In a previous column about consciousness, I proposed that it is a matter of degree, stretching from the microscopic to the macroscopic, from the sub-atomic to the super-massive, and everything in between. In the smallest, single-celled organisms, consciousness appears as simple awareness, which is to say sentience – behaviors of attraction and repulsion – that enable them to experience and respond to their surrounding environment. Thus, even single-celled life can be said to have a degree of consciousness.
As the complexity of life increases, so does the complexity of consciousness, increasing from simple awareness to introspective sense-of-self and higher intelligence. Both plants and animals exhibit consciousness, although in plants it is displayed quite differently than in animals. As our understanding of plants has increased, we now know that they have a variety of ways to communicate about conditions and respond to threats, just as animals do.
Beyond the threshold of human beings, for whom intellect is paramount, a conscious living system endures with intelligence without intellect; this is very difficult to imagine and for some of us, to accept. Our experience of consciousness is tightly bound to our intellect, the mental activity that inclines us to think about outcomes and make logical plans for the future. Like consciousness, intelligence is also a matter of degree. Squirrels, for example, can learn about food sources and remember where they bury nuts, but without intellect are unable to fabricate stories about it to pass on to future generations.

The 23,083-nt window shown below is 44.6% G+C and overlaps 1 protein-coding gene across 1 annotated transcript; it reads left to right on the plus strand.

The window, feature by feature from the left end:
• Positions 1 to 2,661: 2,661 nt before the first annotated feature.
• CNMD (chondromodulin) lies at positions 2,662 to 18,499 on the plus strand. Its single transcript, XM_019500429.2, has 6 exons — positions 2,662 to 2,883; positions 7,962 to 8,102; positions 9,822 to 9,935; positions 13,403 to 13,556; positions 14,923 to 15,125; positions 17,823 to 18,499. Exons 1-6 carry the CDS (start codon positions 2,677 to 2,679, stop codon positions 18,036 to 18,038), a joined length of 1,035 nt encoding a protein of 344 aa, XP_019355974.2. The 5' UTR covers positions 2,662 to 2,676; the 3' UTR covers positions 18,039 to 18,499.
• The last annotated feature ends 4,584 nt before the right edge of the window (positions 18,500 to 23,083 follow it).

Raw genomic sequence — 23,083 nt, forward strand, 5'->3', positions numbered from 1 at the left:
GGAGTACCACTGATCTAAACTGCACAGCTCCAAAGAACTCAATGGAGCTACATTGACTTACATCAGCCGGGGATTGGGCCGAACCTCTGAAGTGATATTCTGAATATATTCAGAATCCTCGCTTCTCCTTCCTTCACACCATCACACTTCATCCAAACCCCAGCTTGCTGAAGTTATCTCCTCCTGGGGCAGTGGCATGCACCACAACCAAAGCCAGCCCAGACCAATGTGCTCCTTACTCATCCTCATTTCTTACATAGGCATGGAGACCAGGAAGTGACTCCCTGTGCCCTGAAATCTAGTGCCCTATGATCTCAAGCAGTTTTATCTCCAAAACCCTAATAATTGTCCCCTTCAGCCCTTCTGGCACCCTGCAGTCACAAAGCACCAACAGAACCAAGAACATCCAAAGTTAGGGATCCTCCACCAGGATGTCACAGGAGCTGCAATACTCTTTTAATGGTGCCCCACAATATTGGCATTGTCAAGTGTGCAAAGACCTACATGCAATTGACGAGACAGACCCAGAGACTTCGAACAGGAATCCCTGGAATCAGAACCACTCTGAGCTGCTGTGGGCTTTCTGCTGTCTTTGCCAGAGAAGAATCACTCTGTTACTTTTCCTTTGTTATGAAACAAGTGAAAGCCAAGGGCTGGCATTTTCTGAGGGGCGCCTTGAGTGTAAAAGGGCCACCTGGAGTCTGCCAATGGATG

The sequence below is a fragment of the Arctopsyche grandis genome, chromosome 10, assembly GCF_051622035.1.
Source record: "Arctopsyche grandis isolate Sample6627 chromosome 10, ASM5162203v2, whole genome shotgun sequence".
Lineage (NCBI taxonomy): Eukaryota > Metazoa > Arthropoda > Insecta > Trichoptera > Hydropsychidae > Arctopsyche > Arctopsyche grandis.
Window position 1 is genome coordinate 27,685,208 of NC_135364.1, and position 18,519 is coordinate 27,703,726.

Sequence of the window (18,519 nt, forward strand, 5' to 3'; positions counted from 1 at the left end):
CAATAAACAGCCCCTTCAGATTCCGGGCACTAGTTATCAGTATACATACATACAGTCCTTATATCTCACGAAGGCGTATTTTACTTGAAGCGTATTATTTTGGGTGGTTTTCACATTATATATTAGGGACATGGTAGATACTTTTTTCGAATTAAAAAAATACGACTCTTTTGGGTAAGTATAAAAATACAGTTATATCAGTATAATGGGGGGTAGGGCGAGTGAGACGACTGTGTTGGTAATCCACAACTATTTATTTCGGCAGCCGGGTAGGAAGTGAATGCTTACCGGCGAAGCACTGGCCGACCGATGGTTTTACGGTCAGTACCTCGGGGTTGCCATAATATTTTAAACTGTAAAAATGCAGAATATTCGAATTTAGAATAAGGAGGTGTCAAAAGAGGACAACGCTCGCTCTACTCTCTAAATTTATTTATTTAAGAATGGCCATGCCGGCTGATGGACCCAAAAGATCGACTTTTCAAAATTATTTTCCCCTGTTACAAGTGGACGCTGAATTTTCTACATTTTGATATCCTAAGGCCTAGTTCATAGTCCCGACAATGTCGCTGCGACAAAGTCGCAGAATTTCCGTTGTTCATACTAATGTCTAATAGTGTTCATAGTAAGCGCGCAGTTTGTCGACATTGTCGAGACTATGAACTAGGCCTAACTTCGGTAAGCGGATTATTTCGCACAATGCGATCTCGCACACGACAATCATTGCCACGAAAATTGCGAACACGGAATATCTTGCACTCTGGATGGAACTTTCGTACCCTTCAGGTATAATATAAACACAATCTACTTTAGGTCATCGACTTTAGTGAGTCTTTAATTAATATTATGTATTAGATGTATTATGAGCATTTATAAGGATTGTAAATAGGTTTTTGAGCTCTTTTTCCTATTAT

Human intelligence, which should be distinguished from wisdom, and the intellect it engenders dominates our experience of being; we are thinkers. Using yet another aspect of consciousness – imagination – we construct language-based, symbolic modes of thought for both internal and external communication. For all intents and purposes, our thinking, intellectual selves are our conscious selves, thus the idea of consciousness without intellect seems implausible even though examples of it are all around us. Consciousness is not synonymous with intellect, and conflating the two gets us into trouble. Proposing, for example, that the entire living system of earth is an expression of consciousness has led to the idea that only a self-conscious, intelligent, god-like creator could be responsible.
An alternative line of thought is that life began as an accident, the result of the happenstance combination of random materials and encouraging conditions, and that consciousness and all of life spontaneously emerged from non-living material. This is possible, of course, but scientists have been trying hard to replicate the combination of life-creating materials and supportive conditions for many decades, entirely without success.
However, if one allows for the primacy of consciousness without intellect, that no thinking, god-like entity is necessary or required and rather, that the seed of consciousness is inherent in all matter, then the idea of a conscious universe makes more sense, as does all that’s happened and is happening.
Human beings, as expressions of universal consciousness, also enjoy freedom, which like consciousness and intelligence is a matter of degree. At the sub-atomic level, freedom in the quantum realm is inherent; uncertainty is the rule. As complexity increases, the degree of freedom changes. When the uncertainty of the quantum realm is scaled up to the human level, that uncertainty manifests as freedom of thought, word, and deed. Within the confines and limitations of our wonder-filled universe, freedom means outcomes are open-ended, not predetermined; the choice of how to exercise that freedom is up to each of us.